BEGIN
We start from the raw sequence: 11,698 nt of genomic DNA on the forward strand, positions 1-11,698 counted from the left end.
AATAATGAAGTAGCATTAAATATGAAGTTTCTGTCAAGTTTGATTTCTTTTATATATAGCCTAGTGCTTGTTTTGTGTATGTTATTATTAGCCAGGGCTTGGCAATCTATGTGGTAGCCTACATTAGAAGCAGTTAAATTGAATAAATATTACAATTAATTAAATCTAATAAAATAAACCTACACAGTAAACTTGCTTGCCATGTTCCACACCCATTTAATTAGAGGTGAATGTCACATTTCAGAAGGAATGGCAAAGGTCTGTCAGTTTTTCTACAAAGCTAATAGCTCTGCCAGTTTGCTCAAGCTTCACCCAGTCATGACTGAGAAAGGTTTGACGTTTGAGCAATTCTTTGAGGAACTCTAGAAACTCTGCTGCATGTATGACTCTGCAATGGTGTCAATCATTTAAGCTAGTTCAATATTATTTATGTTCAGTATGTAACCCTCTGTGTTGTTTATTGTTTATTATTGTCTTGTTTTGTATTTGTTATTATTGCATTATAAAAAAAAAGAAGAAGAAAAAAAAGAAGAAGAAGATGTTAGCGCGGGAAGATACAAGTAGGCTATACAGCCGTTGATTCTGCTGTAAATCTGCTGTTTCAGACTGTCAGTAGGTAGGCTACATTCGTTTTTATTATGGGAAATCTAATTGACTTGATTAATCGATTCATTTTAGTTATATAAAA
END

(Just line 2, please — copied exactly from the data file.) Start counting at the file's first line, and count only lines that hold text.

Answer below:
AATAATGAAGTAGCATTAAATATGAAGTTTCTGTCAAGTTTGATTTCTTTTATATATAGCCTAGTGCTTGTTTTGTGTATGTTATTATTAGCCAGGGCTTGGCAATCTATGTGGTAGCCTACATTAGAAGCAGTTAAATTGAATAAATATTACAATTAATTAAATCTAATAAAATAAACCTACACAGTAAACTTGCTTGCCATGTTCCACACCCATTTAATTAGAGGTGAATGTCACATTTCAGAAGGAATGGCAAAGGTCTGTCAGTTTTTCTACAAAGCTAATAGCTCTGCCAGTTTGCTCAAGCTTCACCCAGTCATGACTGAGAAAGGTTTGACGTTTGAGCAATTCTTTGAGGAACTCTAGAAACTCTGCTGCATGTATGACTCTGCAATGGTGTCAATCATTTAAGCTAGTTCAATATTATTTATGTTCAGTATGTAACCCTCTGTGTTGTTTATTGTTTATTATTGTCTTGTTTTGTATTTGTTATTATTGCATTATAAAAAAAAAGAAGAAGAAAAAAAAGAAGAAGAAGATGTTAGCGCGGGAAGATACAAGTAGGCTATACAGCCGTTGATTCTGCTGTAAATCTGCTGTTTCAGACTGTCAGTAGGTAGGCTACATTCGTTTTTATTATGGGAAATCTAATTGACTTGATTAATCGATTCATTTTAGTTATATAAAA